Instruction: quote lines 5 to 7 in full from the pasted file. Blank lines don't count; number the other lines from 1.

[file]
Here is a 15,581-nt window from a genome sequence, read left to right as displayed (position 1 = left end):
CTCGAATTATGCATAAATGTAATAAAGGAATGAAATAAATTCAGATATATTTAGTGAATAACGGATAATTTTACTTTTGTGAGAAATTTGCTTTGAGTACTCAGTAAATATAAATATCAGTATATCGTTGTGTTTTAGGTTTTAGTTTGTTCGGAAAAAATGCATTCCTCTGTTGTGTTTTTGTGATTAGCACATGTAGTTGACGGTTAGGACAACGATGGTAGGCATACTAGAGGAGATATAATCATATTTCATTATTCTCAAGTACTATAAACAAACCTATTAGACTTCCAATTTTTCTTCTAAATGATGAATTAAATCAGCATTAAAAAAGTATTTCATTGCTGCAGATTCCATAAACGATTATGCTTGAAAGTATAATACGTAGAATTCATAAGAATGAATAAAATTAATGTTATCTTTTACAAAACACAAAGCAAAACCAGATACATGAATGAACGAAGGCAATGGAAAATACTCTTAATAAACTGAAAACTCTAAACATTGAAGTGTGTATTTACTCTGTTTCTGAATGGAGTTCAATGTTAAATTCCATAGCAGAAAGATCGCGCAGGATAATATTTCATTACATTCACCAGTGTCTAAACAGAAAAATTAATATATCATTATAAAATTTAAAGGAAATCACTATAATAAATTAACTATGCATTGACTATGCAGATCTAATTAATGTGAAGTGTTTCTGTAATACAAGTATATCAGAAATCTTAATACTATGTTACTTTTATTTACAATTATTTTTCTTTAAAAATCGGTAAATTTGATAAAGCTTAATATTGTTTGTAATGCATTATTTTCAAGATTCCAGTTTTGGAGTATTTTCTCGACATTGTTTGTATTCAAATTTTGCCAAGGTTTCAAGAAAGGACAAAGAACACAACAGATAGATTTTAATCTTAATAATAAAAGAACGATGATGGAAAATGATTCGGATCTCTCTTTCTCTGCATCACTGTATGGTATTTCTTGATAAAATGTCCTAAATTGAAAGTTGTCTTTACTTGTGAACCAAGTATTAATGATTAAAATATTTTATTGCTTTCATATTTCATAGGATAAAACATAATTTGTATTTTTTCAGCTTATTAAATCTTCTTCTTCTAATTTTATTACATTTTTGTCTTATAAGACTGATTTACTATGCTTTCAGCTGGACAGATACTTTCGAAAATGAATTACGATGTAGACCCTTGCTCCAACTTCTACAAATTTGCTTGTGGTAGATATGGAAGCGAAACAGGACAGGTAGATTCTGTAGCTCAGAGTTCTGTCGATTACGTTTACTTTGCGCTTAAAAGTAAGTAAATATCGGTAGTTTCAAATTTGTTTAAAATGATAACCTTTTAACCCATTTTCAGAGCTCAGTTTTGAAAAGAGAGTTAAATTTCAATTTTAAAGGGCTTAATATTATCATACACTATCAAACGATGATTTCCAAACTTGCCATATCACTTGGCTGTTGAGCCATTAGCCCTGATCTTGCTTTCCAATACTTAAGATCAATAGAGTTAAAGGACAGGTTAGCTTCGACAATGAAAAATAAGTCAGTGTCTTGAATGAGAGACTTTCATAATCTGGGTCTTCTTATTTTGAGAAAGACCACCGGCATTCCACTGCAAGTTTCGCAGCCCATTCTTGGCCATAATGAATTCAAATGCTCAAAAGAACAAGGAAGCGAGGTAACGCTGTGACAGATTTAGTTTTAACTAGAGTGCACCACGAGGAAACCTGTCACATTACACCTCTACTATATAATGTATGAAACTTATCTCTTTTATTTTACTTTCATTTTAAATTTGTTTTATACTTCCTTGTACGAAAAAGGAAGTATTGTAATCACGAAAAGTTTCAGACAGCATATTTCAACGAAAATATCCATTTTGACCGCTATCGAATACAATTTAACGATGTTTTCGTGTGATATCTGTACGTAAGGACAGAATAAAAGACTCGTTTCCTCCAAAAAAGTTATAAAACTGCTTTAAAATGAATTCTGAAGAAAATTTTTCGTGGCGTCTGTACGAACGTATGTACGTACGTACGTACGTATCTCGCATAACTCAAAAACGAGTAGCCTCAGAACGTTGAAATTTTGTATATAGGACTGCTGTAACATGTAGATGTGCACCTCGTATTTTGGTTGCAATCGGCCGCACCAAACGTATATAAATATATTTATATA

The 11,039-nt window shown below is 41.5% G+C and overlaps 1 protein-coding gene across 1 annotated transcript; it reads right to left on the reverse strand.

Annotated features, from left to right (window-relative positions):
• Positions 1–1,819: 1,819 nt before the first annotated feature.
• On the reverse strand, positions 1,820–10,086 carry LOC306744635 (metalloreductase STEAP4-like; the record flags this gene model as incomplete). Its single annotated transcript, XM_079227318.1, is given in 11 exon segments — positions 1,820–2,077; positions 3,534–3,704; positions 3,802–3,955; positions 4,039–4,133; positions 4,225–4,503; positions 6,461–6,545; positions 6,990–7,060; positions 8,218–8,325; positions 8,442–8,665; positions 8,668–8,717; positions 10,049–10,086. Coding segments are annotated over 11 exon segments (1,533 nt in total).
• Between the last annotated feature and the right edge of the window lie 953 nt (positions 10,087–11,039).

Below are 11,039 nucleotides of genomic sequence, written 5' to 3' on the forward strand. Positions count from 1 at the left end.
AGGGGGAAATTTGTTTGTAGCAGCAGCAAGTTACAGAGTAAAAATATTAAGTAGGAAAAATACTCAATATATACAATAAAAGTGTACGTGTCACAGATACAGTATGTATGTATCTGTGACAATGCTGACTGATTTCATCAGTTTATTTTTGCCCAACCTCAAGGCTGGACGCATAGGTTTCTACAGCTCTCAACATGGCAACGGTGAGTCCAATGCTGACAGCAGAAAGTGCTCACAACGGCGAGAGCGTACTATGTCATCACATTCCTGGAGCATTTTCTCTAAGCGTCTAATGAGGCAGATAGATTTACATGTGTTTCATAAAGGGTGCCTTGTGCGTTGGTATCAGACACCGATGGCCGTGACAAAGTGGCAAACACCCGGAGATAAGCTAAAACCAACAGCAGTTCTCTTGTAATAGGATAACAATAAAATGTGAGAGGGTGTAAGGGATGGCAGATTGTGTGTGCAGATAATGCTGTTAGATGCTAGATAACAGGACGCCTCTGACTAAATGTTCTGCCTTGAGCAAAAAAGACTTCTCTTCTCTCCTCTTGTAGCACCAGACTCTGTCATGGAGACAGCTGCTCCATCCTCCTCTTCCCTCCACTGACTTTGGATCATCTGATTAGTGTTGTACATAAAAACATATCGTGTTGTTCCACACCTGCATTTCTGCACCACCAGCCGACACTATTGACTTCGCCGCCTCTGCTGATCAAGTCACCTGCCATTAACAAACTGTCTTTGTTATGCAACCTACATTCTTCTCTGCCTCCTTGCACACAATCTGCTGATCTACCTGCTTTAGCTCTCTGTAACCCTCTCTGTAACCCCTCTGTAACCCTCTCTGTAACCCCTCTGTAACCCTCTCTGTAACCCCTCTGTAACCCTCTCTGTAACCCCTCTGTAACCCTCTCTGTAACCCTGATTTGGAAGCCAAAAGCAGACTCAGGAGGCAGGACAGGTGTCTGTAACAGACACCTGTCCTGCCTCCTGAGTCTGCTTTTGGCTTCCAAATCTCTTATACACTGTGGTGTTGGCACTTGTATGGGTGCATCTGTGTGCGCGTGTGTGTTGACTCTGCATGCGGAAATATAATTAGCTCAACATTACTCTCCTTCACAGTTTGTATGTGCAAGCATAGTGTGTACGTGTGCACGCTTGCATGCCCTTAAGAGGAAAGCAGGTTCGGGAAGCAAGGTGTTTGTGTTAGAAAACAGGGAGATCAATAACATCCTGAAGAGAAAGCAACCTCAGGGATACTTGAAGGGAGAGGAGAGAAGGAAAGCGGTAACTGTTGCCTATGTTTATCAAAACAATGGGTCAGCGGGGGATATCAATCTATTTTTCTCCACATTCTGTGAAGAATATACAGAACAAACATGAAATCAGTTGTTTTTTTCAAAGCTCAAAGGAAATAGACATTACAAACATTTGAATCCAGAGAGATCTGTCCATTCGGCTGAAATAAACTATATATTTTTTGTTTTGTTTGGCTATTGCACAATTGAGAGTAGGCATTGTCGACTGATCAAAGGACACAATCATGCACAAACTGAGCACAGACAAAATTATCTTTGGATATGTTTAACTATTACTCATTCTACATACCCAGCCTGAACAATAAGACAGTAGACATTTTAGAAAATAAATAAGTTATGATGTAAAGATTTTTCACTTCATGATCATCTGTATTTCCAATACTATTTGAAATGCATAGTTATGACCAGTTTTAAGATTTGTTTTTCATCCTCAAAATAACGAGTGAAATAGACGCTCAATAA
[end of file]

• Positions 1–1,819: 1,819 nt before the first annotated feature.
• On the reverse strand, positions 1,820–10,086 carry LOC306744635 (metalloreductase STEAP4-like; the record flags this gene model as incomplete). Its single annotated transcript, XM_079227318.1, is given in 11 exon segments — positions 1,820–2,077; positions 3,534–3,704; positions 3,802–3,955; positions 4,039–4,133; positions 4,225–4,503; positions 6,461–6,545; positions 6,990–7,060; positions 8,218–8,325; positions 8,442–8,665; positions 8,668–8,717; positions 10,049–10,086. Coding segments are annotated over 11 exon segments (1,533 nt in total).
• Between the last annotated feature and the right edge of the window lie 953 nt (positions 10,087–11,039).